Enhanced Drug Delivery
We have developed technologies to ensure liposomal and virus-based therapeutics can achieve good circulation following injection into the bloodstream, decreasing uptake into non-target tissue and allowing a level of accumulation in tumour deposits. However, at present, release of the tumor-cell-killing cargo and penetration of that cargo deep into the tumour is still sub-optimal.
In response, we have developed systems which utilise focused ultrasound as a stimulus to trigger release of therapeutic payload and propel it deep into tumours. The ultrasound induced phenomena that drive this release and movement are the microstreaming created by inertial cavitation, an event resulting from the rapid expansion and violent collapse of a gas bubble in response to the rarefactional and compressional pressures exerted by an ultrasound wave.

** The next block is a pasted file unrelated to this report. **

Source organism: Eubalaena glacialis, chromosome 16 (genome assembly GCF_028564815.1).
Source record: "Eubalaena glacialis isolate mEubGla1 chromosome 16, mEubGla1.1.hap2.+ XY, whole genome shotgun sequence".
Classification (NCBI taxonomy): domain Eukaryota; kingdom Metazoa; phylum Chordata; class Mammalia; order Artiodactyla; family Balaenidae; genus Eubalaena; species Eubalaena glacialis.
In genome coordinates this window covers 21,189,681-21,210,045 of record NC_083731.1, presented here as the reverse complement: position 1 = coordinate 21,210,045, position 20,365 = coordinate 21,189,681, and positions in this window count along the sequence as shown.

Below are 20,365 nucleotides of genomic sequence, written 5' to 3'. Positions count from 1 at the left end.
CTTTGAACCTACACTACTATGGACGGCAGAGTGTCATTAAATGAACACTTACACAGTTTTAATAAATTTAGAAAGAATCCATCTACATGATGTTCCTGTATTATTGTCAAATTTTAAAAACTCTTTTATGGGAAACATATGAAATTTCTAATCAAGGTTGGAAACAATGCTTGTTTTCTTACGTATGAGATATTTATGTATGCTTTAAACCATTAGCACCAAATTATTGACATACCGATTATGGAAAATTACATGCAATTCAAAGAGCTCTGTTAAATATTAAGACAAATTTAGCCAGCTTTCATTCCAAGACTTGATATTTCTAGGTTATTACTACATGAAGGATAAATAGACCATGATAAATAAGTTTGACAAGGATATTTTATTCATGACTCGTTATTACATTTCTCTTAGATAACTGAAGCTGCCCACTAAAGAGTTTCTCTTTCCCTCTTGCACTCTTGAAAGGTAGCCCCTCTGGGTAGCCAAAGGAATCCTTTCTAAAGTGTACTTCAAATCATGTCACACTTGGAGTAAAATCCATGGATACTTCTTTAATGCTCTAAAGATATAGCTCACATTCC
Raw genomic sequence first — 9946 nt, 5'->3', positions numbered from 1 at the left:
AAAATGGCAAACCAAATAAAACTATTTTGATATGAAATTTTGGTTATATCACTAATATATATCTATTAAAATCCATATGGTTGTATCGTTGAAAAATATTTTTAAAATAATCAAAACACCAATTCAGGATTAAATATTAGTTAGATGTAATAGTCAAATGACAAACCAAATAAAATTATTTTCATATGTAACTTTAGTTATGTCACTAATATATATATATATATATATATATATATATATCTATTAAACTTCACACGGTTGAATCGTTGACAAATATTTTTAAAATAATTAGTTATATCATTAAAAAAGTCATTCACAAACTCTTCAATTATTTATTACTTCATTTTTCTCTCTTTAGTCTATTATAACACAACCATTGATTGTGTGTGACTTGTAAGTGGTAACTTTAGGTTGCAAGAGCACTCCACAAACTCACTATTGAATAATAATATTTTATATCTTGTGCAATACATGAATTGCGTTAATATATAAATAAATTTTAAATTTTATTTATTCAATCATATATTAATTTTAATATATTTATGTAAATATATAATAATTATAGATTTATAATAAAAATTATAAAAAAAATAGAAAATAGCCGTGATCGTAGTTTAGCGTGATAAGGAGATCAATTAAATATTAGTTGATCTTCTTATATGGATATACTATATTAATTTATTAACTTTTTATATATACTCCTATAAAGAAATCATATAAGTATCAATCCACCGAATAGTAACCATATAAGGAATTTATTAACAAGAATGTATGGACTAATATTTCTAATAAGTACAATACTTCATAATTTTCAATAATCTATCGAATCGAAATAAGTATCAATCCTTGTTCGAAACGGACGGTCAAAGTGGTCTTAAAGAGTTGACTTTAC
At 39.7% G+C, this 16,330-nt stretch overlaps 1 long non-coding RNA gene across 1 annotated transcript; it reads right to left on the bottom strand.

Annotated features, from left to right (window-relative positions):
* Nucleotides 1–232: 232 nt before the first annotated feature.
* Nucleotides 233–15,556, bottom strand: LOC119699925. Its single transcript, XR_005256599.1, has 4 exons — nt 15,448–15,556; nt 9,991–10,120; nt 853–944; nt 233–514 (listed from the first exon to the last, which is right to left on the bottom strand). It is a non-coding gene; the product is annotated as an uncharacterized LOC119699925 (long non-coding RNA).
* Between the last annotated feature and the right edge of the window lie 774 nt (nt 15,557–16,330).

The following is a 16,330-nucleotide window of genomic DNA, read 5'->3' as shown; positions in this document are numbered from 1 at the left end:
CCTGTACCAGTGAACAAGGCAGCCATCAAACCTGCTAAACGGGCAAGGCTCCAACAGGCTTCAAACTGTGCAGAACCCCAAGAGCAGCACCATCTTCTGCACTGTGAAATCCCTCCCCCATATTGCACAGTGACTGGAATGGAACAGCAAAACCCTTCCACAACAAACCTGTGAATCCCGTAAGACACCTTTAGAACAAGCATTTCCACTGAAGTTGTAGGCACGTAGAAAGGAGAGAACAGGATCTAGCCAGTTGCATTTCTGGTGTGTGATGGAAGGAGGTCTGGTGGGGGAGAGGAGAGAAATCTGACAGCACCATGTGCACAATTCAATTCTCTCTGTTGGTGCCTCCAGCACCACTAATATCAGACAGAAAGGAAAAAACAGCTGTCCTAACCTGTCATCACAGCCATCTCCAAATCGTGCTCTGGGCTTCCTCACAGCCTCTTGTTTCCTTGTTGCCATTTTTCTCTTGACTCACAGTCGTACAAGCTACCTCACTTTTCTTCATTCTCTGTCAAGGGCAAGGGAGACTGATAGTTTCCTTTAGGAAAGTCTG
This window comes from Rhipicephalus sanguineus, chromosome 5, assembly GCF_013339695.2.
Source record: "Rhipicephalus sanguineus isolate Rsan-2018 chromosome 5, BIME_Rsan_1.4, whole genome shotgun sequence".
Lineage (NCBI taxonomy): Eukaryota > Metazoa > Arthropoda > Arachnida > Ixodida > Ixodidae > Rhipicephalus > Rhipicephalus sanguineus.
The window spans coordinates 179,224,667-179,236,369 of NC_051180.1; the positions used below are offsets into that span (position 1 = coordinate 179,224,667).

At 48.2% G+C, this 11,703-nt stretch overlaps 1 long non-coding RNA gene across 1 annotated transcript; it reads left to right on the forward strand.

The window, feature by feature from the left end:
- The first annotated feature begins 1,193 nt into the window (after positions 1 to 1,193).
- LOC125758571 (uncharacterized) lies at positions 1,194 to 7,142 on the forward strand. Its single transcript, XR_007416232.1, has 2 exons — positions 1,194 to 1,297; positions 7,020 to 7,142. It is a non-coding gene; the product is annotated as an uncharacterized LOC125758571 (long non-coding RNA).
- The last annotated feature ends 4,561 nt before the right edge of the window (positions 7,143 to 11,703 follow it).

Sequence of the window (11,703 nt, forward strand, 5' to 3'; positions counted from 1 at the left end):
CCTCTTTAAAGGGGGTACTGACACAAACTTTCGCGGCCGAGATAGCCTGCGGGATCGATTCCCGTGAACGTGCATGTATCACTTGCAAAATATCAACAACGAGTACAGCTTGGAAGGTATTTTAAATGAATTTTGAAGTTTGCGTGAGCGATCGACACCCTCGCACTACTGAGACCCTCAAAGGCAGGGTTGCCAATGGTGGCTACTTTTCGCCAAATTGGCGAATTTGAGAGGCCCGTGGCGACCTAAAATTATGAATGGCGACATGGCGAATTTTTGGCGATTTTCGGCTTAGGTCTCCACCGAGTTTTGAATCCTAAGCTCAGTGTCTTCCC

Inertial cavitation can be detected and mapped in real-time and in 3D using a technique developed in Oxford, known as Passive Acoustic Mapping (PAM). The location of the stimulus driving drug delivery can thus be correlated to the location of the delivery. See also drug delivery monitoring.
Ultrasound mediated penetration of adenovirus vector deep into tumours. In the absence of inertial cavitation (left image) adenovirus in green remains close to blood vessels in red. In the presence of inertial cavitation (right image) adenovirus is detected hundreds of microns from the blood vessels.
For further details please see our publications pages.